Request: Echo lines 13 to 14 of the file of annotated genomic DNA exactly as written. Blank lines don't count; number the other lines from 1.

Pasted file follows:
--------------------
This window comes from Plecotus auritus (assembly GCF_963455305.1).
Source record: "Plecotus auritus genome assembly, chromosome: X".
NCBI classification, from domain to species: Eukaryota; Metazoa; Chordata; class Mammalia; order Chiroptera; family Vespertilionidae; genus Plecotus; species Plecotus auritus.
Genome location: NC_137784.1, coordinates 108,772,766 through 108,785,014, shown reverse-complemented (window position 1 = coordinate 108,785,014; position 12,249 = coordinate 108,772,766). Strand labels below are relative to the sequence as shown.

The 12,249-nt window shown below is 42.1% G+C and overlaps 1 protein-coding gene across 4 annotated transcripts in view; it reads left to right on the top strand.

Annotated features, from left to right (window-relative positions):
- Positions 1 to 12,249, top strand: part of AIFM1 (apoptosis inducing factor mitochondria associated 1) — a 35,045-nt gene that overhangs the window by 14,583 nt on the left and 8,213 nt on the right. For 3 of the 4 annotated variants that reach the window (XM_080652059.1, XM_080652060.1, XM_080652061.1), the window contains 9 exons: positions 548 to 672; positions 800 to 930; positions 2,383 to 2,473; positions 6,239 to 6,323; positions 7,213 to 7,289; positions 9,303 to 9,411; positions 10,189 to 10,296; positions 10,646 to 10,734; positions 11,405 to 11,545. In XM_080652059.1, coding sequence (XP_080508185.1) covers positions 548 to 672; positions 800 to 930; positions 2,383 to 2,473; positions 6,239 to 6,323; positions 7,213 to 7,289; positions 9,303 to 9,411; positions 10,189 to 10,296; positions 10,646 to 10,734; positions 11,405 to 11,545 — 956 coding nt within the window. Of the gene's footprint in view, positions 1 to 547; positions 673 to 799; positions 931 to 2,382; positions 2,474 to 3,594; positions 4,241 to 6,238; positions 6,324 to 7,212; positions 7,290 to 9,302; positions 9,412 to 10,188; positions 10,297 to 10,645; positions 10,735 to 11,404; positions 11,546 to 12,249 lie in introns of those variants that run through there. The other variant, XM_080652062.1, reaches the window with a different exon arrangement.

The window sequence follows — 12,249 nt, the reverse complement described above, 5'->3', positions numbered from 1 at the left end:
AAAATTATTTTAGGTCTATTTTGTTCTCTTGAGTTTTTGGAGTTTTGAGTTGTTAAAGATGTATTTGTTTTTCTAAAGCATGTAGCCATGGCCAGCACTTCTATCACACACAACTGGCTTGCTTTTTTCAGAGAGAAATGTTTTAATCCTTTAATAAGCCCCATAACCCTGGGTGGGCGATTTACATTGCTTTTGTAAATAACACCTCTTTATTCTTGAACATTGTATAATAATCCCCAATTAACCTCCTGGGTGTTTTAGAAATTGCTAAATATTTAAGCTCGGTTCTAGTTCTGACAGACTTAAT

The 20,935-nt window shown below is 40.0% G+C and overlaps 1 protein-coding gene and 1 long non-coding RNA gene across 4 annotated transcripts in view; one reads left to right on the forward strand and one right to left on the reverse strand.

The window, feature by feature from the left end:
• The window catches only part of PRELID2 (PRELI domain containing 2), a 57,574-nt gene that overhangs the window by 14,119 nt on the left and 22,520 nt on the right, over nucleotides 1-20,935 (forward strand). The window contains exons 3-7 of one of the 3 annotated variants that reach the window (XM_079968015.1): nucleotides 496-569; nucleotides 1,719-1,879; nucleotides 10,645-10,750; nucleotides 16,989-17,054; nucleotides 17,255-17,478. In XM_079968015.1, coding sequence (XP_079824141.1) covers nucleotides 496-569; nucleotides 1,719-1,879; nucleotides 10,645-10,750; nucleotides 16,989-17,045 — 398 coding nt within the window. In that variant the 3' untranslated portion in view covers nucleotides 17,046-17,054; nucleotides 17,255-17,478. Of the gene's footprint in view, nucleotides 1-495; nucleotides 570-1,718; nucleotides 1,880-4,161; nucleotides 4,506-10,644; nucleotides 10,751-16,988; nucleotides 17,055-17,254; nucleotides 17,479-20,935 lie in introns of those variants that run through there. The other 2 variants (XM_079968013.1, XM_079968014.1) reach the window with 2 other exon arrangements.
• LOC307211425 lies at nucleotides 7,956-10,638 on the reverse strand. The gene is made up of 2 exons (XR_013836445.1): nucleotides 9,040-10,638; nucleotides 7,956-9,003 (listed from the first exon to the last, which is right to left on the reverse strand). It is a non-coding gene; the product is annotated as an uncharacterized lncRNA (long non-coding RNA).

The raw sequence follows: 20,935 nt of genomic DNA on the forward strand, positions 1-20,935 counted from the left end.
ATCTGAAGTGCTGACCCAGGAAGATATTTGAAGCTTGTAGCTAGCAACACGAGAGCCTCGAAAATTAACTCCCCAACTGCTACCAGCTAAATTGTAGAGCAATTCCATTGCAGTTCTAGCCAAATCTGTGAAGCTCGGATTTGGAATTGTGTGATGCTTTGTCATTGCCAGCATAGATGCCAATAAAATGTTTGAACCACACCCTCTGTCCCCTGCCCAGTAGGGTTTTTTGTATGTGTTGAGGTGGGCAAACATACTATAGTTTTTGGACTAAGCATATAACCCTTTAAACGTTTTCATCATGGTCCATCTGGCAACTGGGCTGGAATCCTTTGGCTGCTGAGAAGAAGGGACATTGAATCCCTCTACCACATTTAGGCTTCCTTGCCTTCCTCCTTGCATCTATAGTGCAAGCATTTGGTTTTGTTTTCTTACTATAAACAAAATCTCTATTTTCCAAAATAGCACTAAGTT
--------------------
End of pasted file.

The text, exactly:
• LOC307211425 lies at nucleotides 7,956-10,638 on the reverse strand. The gene is made up of 2 exons (XR_013836445.1): nucleotides 9,040-10,638; nucleotides 7,956-9,003 (listed from the first exon to the last, which is right to left on the reverse strand). It is a non-coding gene; the product is annotated as an uncharacterized lncRNA (long non-coding RNA).

The raw sequence follows: 20,935 nt of genomic DNA on the forward strand, positions 1-20,935 counted from the left end.